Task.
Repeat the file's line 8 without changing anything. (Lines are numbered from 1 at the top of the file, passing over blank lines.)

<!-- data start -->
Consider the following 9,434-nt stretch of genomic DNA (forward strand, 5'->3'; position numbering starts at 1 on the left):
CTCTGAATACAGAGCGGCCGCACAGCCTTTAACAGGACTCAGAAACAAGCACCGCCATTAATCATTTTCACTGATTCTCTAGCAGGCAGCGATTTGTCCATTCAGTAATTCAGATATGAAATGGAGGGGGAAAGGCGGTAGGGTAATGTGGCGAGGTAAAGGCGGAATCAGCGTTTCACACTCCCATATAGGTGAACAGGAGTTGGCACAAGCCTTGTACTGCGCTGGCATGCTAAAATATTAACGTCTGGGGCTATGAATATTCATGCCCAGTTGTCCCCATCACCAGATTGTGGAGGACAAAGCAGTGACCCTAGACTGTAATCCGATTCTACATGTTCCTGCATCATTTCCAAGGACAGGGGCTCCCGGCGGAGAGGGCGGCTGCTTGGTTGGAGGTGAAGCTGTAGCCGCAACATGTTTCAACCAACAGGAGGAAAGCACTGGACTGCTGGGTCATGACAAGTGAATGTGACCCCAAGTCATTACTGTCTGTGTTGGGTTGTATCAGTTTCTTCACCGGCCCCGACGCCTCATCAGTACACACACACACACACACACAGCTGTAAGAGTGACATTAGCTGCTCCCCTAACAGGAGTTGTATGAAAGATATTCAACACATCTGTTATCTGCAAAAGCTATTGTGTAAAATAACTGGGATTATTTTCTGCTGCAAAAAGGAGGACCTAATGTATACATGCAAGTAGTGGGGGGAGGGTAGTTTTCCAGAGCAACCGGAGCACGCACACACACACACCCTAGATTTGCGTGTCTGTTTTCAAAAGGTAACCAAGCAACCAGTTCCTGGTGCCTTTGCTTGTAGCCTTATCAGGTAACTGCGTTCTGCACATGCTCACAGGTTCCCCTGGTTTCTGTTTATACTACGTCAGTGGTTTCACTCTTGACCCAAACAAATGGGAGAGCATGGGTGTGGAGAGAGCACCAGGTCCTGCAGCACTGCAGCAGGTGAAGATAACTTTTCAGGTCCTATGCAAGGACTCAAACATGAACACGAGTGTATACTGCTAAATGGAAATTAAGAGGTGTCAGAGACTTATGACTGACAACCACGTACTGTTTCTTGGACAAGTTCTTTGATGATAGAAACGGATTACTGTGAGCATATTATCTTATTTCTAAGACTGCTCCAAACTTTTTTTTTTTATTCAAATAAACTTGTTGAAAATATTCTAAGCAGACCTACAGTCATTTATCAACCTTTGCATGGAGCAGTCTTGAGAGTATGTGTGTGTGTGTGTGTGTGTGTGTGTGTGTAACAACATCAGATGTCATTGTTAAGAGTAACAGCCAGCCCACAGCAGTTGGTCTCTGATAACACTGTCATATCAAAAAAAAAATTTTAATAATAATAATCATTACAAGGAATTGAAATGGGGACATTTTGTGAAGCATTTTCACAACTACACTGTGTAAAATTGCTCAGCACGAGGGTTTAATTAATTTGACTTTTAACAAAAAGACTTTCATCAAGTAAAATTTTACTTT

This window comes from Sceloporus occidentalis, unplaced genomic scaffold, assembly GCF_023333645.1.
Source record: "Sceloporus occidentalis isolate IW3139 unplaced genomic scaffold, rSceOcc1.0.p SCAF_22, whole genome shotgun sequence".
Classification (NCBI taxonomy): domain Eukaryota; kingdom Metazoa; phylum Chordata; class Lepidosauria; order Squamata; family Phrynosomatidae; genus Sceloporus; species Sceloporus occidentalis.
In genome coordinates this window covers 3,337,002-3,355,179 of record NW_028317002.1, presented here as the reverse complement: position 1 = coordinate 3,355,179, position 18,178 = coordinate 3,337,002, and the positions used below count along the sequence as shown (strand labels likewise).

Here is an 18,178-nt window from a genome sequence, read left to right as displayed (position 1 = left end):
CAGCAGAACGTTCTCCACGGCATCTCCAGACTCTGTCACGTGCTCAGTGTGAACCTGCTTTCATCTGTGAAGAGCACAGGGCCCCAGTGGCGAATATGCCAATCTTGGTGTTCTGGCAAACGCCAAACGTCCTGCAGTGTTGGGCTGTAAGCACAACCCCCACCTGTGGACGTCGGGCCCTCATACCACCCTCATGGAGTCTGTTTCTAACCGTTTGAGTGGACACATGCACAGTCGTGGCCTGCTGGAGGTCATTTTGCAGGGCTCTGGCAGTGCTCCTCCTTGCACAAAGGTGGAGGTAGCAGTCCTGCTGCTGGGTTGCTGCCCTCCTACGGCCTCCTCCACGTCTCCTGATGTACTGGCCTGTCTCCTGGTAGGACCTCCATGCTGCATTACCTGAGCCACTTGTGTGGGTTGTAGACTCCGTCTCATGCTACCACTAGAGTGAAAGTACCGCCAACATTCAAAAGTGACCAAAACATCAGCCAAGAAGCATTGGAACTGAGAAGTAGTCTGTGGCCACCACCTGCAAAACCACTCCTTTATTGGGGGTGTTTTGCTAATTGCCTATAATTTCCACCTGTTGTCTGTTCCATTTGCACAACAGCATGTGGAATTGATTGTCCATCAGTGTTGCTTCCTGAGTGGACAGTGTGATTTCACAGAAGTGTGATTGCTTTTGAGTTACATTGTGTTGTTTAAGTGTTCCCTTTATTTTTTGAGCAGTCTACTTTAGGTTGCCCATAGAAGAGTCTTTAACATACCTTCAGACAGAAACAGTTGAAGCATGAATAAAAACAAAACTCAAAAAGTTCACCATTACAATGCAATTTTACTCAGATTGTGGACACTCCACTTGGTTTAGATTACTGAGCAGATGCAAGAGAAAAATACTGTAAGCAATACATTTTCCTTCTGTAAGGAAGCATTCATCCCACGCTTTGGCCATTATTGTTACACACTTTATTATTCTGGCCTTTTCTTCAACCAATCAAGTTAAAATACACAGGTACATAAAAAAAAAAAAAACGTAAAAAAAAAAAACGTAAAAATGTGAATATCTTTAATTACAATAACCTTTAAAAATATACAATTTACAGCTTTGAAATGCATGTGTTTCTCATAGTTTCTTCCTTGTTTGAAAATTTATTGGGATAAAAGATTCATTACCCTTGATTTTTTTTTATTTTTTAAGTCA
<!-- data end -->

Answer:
CAGCAGAACGTTCTCCACGGCATCTCCAGACTCTGTCACGTGCTCAGTGTGAACCTGCTTTCATCTGTGAAGAGCACAGGGCCCCAGTGGCGAATATGCCAATCTTGGTGTTCTGGCAAACGCCAAACGTCCTGCAGTGTTGGGCTGTAAGCACAACCCCCACCTGTGGACGTCGGGCCCTCATACCACCCTCATGGAGTCTGTTTCTAACCGTTTGAGTGGACACATGCACAGTCGTGGCCTGCTGGAGGTCATTTTGCAGGGCTCTGGCAGTGCTCCTCCTTGCACAAAGGTGGAGGTAGCAGTCCTGCTGCTGGGTTGCTGCCCTCCTACGGCCTCCTCCACGTCTCCTGATGTACTGGCCTGTCTCCTGGTAGGACCTCCATGCTGCATTACCTGAGCCACTTGTGTGGGTTGTAGACTCCGTCTCATGCTACCACTAGAGTGAAAGTACCGCCAACATTCAAAAGTGACCAAAACATCAGCCAAGAAGCATTGGAACTGAGAAGTAGTCTGTGGCCACCACCTGCAAAACCACTCCTTTATTGGGGGTGTTTTGCTAATTGCCTATAATTTCCACCTGTTGTCTGTTCCATTTGCACAACAGCATGTGGAATTGATTGTCCATCAGTGTTGCTTCCTGAGTGGACAGTGTGATTTCACAGAAGTGTGATTGCTTTTGAGTTACATTGTGTTGTTTAAGTGTTCCCTTTATTTTTTGAGCAGTCTACTTTAGGTTGCCCATAGAAGAGTCTTTAACATACCTTCAGACAGAAACAGTTGAAGCATGAATAAAAACAAAACTCAAAAAGTTCACCATTACAATGCAATTTTACTCAGATTGTGGACACTCCACTTGGTTTAGATTACTGAGCAGATGCAAGAGAAAAATACTGTAAGCAATACATTTTCCTTCTGTAAGGAAGCATTCATCCCACGCTTTGGCCATTATTGTTACACACTTTATTATTCTGGCCTTTTCTTCAACCAATCAAGTTAAAATACACAGGTACATAAAAAAAAAAAAAACGTAAAAAAAAAAAACGTAAAAATGTGAATATCTTTAATTACAATAACCTTTAAAAATATACAATTTACAGCTTTGAAATGCATGTGTTTCTCATAGTTTCTTCCTTGTTTGAAAATTTATTGGGATAAAAGATTCATTACCCTTGATTTTTTTTTATTTTTTAAGTCA